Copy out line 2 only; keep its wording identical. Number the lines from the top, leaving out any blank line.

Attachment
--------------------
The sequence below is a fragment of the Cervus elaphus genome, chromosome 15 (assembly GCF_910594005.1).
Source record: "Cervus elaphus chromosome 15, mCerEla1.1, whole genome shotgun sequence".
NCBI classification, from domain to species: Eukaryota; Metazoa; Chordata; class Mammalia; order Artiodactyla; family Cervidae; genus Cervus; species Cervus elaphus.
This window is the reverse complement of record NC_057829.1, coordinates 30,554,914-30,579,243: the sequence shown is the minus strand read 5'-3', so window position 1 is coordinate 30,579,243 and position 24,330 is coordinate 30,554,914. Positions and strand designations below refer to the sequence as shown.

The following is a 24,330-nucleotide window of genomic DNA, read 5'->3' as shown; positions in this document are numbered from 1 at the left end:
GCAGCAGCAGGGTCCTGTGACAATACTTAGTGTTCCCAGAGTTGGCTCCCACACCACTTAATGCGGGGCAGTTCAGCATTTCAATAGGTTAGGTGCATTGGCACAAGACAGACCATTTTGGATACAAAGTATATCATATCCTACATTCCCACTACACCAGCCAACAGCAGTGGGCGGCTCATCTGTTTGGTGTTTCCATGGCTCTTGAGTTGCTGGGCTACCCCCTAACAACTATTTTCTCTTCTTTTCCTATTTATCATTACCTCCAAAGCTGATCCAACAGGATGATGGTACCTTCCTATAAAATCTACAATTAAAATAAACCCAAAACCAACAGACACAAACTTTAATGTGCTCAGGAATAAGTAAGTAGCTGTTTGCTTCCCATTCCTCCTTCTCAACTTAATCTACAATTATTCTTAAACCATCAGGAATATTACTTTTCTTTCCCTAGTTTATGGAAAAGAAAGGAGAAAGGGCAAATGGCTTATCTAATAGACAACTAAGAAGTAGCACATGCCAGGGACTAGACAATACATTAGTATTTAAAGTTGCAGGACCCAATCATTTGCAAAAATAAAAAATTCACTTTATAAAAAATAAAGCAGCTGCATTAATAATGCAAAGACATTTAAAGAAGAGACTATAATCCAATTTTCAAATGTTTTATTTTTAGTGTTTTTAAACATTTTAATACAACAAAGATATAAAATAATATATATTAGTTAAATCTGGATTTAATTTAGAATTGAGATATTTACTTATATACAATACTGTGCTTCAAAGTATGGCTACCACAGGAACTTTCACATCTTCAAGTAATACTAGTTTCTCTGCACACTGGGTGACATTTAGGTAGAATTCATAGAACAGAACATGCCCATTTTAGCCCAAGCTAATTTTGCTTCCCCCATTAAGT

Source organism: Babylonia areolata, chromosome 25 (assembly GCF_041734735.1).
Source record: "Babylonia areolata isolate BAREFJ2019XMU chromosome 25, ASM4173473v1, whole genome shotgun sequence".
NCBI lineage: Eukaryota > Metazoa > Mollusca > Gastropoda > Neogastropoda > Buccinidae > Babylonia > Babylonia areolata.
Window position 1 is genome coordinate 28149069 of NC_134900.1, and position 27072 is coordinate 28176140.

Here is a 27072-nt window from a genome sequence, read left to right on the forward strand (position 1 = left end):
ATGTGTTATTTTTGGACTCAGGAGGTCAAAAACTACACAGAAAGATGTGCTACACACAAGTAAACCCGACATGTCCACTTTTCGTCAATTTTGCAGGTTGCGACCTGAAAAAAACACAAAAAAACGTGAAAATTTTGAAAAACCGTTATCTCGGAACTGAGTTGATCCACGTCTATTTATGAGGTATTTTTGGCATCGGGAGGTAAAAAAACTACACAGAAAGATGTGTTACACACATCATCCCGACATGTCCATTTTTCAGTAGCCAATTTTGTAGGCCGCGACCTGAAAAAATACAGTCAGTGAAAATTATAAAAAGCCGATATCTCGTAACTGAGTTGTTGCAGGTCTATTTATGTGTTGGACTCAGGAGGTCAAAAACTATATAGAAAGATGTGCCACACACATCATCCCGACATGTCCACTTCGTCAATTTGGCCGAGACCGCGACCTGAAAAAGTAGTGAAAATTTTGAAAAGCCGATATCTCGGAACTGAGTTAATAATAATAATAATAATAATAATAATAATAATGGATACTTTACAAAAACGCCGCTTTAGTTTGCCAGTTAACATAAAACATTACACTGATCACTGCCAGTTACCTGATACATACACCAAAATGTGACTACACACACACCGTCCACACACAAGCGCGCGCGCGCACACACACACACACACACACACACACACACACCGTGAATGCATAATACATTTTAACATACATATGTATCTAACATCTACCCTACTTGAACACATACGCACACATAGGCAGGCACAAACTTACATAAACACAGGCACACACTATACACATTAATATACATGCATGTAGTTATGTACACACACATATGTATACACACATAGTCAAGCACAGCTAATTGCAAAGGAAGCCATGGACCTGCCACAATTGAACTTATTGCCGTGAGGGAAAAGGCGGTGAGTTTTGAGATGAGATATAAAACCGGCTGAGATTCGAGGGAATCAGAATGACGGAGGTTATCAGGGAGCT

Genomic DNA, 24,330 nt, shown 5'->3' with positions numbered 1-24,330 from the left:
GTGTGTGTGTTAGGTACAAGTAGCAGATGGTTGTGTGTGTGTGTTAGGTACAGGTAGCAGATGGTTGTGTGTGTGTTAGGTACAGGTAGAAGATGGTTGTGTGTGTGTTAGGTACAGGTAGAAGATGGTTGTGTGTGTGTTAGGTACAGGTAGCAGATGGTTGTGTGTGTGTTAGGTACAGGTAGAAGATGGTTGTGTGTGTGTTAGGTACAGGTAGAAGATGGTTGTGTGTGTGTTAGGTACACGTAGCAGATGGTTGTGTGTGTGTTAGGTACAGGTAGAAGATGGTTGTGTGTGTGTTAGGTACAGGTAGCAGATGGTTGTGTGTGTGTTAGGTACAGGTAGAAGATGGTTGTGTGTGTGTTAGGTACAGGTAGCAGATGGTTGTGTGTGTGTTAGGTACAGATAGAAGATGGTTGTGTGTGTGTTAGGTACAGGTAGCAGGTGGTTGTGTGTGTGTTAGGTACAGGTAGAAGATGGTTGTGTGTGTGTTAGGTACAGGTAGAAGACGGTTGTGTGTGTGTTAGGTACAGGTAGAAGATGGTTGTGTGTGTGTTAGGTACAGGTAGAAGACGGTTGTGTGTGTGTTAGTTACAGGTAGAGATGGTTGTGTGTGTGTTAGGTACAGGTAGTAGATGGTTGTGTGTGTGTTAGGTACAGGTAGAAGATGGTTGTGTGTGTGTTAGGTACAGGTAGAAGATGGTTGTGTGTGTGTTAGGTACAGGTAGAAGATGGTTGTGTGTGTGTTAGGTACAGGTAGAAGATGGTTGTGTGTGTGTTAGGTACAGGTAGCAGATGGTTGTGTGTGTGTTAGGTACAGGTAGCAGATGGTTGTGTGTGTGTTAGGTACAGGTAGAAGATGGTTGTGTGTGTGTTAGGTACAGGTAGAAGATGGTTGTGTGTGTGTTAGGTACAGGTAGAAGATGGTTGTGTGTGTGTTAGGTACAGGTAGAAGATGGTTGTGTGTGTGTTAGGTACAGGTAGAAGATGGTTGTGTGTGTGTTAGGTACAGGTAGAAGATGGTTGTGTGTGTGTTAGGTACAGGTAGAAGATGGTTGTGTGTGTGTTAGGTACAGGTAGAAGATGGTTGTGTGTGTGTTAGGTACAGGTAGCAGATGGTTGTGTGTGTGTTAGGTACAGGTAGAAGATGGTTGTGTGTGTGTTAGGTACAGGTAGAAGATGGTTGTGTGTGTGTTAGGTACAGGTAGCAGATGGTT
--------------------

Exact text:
Source record: "Cervus elaphus chromosome 15, mCerEla1.1, whole genome shotgun sequence".